FARMINGTON — Four Native American families recently filed lawsuits against a Farmington bar and local law enforcement and allege a history of racially motivated violence and abuse of power.

The defendants say the allegations in the lawsuits have tarnished their image and reputations.

On Wednesday, two Native American families filed lawsuits against the San Juan County Sheriff's Office, Farmington police and individual officers from both agencies that said law enforcement abused its power when an elderly Navajo couple and their three grandchildren were detained while police searched for a car thief.

Last week, a Navajo family filed a lawsuit against Top Deck and several of its bouncers saying the club's employees have a history of racially-motivated beatings against Native Americans.

Another Navajo family filed a lawsuit against Top Deck on Thursday. The lawsuit stems from the same incident.

Justin Curley and his wife, Winona Rose Curley, filed the most recent lawsuit.

Justin Curley said his nose was broken when he was kicked in the face by a Top Deck bouncer on March 17, 2012. Justin's brother, Dustin Curley, and his wife, Veronica Curley, filed the lawsuit against the club and its bouncers last week.

Dustin Curley said he was badly beaten and has permanent vision problems because of the incident.

Mitchell Burns, a lawyer representing the Curley's, said at least one more person who was assaulted by the club's bouncers will be filing a lawsuit in coming weeks. Burns said local attorneys are also investigating other racially-motivated assaults to determine if additional lawsuits will be filed.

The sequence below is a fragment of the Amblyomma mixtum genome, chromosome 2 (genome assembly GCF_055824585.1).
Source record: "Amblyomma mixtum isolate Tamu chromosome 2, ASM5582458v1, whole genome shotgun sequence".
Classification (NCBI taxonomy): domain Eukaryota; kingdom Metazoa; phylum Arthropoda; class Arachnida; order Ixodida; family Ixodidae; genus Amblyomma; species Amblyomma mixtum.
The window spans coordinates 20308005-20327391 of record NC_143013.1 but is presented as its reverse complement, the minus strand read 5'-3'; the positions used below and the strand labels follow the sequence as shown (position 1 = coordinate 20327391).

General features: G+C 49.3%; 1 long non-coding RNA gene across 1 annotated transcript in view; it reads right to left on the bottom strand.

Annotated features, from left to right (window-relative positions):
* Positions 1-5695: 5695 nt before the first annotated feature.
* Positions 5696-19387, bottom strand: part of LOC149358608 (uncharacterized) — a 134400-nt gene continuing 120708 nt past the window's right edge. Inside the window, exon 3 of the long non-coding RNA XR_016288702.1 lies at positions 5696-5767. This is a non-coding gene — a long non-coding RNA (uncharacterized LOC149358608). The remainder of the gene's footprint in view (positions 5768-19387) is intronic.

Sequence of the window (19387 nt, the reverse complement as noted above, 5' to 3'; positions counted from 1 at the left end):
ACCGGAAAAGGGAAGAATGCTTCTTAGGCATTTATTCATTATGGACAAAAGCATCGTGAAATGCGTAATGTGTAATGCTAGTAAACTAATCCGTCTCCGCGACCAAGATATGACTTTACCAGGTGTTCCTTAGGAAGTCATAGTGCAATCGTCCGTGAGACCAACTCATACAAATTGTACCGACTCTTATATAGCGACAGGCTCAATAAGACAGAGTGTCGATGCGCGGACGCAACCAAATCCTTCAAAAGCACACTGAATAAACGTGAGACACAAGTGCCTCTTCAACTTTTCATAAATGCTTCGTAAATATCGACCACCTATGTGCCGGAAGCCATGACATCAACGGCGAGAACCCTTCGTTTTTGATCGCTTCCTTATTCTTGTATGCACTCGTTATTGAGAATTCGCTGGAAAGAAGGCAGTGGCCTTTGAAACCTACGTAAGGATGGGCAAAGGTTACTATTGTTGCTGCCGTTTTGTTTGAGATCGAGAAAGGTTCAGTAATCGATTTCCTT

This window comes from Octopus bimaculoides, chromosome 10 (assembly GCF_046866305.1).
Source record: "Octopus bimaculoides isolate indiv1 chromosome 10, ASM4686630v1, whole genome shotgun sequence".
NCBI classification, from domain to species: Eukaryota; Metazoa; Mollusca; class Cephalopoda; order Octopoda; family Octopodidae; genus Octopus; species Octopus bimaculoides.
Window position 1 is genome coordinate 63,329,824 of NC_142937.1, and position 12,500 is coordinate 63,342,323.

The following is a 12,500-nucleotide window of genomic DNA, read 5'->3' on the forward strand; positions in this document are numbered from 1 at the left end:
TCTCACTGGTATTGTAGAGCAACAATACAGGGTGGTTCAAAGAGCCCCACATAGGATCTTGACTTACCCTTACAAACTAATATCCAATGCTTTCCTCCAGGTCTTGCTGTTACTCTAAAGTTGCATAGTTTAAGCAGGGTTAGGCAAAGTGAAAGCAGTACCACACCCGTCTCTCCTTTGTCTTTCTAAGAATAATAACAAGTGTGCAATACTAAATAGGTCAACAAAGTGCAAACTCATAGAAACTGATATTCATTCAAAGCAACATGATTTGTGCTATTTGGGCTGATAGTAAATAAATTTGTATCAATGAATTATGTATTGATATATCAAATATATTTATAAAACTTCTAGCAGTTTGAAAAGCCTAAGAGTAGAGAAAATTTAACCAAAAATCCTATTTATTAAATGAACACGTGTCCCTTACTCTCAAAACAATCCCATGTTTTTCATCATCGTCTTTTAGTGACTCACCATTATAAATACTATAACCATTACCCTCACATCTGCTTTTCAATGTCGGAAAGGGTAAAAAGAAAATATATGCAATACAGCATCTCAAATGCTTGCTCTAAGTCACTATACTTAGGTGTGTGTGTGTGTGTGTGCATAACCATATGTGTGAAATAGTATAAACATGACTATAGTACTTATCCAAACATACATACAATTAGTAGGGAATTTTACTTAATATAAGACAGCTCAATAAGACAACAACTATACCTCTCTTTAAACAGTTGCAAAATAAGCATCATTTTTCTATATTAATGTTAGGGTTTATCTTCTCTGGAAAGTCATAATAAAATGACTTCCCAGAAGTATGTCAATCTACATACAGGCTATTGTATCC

Burns said he is also investigating allegations of violence at the club that date back to 2010.

"We have to be proactive to keep our community safe," Burns said. "No one should have to worry about going to a local business to have a beer and having their night ending in a helicopter going to the hospital because they have the wrong skin tone."

The lawsuit names the bar's owners, Susan and Matthew Douglas, and two of the bar's bouncers, Tyler Black and Dustin Jacobs.

Black said the accusations have unfairly damaged his reputation.

He said he can't find new work, he's been harassed, his vehicle has been spat on and he's been sent into depression.

"I feel like I am in defensive mode trying to convince the public that I am not a racist skin head," he said in an email.

Local law enforcement officials said the allegations made against them in the lawsuit were damaging and unsubstantiated.

The allegations are serious and need to be tried in court, said County Commissioner GloJean Todacheene, who represents the Shiprock area on the commission.

"When you start throwing those things at each other, it damages communities, departments and community leaders," she said.

She said she hopes the people accused in the lawsuits use it as a chance to improve themselves.

"Do you react emotionally and take offense or do you look at it say We need to work on this'," she said.